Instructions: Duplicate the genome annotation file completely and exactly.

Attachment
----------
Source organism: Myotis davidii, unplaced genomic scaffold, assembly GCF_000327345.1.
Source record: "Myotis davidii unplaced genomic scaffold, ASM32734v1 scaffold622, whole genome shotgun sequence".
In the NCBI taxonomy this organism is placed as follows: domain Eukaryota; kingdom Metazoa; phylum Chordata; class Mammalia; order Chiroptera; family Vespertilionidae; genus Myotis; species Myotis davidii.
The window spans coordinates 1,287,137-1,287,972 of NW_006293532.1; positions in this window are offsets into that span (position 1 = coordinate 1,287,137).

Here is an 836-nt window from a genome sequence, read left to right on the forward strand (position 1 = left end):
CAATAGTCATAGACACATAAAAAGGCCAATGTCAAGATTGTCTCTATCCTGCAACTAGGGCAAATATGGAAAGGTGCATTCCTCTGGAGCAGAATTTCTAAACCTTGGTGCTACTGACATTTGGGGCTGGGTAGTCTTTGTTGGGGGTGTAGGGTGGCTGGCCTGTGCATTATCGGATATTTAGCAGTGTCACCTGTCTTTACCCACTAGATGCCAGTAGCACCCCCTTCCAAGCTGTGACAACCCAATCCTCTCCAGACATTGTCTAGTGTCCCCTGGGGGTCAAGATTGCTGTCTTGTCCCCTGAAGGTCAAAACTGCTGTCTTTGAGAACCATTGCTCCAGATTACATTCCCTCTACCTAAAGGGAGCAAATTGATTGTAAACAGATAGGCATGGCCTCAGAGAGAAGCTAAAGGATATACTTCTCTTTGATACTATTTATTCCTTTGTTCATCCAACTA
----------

Source organism: Myotis davidii, unplaced genomic scaffold, assembly GCF_000327345.1.
Source record: "Myotis davidii unplaced genomic scaffold, ASM32734v1 scaffold622, whole genome shotgun sequence".
In the NCBI taxonomy this organism is placed as follows: domain Eukaryota; kingdom Metazoa; phylum Chordata; class Mammalia; order Chiroptera; family Vespertilionidae; genus Myotis; species Myotis davidii.
The window spans coordinates 1,287,137-1,287,972 of NW_006293532.1; positions in this window are offsets into that span (position 1 = coordinate 1,287,137).

Here is an 836-nt window from a genome sequence, read left to right on the forward strand (position 1 = left end):
CAATAGTCATAGACACATAAAAAGGCCAATGTCAAGATTGTCTCTATCCTGCAACTAGGGCAAATATGGAAAGGTGCATTCCTCTGGAGCAGAATTTCTAAACCTTGGTGCTACTGACATTTGGGGCTGGGTAGTCTTTGTTGGGGGTGTAGGGTGGCTGGCCTGTGCATTATCGGATATTTAGCAGTGTCACCTGTCTTTACCCACTAGATGCCAGTAGCACCCCCTTCCAAGCTGTGACAACCCAATCCTCTCCAGACATTGTCTAGTGTCCCCTGGGGGTCAAGATTGCTGTCTTGTCCCCTGAAGGTCAAAACTGCTGTCTTTGAGAACCATTGCTCCAGATTACATTCCCTCTACCTAAAGGGAGCAAATTGATTGTAAACAGATAGGCATGGCCTCAGAGAGAAGCTAAAGGATATACTTCTCTTTGATACTATTTATTCCTTTGTTCATCCAACTA